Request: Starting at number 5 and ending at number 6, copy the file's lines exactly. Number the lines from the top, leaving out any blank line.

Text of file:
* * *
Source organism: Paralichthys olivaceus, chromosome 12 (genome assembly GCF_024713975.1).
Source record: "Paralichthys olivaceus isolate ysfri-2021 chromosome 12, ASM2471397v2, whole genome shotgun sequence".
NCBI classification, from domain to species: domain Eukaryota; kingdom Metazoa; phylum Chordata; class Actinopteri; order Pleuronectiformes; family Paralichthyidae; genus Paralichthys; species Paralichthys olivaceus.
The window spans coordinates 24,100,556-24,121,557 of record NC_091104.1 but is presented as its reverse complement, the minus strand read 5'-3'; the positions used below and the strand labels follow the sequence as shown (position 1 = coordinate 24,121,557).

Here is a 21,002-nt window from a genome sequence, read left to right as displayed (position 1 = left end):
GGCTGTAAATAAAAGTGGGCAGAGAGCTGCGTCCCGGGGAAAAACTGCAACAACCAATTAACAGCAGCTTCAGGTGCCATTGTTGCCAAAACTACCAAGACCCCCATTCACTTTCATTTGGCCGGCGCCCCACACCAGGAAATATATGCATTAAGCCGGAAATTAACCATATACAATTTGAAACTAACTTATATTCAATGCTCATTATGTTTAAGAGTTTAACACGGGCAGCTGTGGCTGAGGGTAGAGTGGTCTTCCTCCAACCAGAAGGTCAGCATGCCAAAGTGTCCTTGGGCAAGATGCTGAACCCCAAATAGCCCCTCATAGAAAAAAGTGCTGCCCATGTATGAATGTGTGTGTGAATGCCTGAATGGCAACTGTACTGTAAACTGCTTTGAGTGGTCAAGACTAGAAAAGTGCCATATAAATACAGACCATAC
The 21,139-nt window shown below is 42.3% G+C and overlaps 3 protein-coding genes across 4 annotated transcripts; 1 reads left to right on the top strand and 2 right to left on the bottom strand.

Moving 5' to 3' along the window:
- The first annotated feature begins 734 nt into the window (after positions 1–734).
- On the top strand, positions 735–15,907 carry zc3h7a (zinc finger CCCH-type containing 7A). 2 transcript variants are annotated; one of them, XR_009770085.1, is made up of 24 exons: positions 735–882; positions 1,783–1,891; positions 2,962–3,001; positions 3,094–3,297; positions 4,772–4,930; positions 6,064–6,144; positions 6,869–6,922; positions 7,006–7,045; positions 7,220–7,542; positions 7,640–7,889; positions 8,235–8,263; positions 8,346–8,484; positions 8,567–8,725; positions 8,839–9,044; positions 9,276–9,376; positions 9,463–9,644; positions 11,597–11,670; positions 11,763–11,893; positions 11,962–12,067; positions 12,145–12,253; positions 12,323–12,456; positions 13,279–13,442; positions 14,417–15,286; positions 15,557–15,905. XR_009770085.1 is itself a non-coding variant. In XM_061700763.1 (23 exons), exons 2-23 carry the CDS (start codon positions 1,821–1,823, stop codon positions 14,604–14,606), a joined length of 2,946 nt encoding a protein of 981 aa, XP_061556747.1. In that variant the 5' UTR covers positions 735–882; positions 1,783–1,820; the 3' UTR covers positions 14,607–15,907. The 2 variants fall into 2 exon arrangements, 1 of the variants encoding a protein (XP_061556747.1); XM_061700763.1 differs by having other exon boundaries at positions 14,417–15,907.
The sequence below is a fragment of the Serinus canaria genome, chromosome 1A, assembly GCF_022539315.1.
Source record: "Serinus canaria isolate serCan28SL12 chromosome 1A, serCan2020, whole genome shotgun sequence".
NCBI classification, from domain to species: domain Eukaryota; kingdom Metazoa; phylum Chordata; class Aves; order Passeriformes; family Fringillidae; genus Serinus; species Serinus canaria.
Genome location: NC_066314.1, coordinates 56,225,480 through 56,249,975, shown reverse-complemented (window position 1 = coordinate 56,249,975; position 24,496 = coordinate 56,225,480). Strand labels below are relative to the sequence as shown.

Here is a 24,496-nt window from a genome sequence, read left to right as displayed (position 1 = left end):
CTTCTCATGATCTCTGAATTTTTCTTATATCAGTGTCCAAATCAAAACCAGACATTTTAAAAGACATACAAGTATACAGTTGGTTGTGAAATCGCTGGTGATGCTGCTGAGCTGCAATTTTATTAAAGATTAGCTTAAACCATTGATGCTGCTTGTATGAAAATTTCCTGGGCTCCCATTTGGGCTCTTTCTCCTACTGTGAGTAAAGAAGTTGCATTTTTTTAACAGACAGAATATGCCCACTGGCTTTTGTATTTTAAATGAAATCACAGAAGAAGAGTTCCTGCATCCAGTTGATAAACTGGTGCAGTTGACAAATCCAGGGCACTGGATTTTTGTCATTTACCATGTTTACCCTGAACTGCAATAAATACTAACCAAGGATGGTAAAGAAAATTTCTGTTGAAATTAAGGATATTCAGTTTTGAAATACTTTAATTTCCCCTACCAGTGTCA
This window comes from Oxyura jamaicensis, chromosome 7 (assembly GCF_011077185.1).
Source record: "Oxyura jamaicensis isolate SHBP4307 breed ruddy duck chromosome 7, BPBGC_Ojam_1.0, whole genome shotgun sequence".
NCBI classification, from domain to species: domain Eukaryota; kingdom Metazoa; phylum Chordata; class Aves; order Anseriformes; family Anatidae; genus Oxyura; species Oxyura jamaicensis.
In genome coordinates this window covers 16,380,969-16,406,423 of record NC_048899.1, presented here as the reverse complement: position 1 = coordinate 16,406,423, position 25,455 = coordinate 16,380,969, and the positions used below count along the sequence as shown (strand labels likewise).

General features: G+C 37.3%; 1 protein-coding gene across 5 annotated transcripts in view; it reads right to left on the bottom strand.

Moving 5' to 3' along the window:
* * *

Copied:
Here is a 21,002-nt window from a genome sequence, read left to right as displayed (position 1 = left end):
GGCTGTAAATAAAAGTGGGCAGAGAGCTGCGTCCCGGGGAAAAACTGCAACAACCAATTAACAGCAGCTTCAGGTGCCATTGTTGCCAAAACTACCAAGACCCCCATTCACTTTCATTTGGCCGGCGCCCCACACCAGGAAATATATGCATTAAGCCGGAAATTAACCATATACAATTTGAAACTAACTTATATTCAATGCTCATTATGTTTAAGAGTTTAACACGGGCAGCTGTGGCTGAGGGTAGAGTGGTCTTCCTCCAACCAGAAGGTCAGCATGCCAAAGTGTCCTTGGGCAAGATGCTGAACCCCAAATAGCCCCTCATAGAAAAAAGTGCTGCCCATGTATGAATGTGTGTGTGAATGCCTGAATGGCAACTGTACTGTAAACTGCTTTGAGTGGTCAAGACTAGAAAAGTGCCATATAAATACAGACCATAC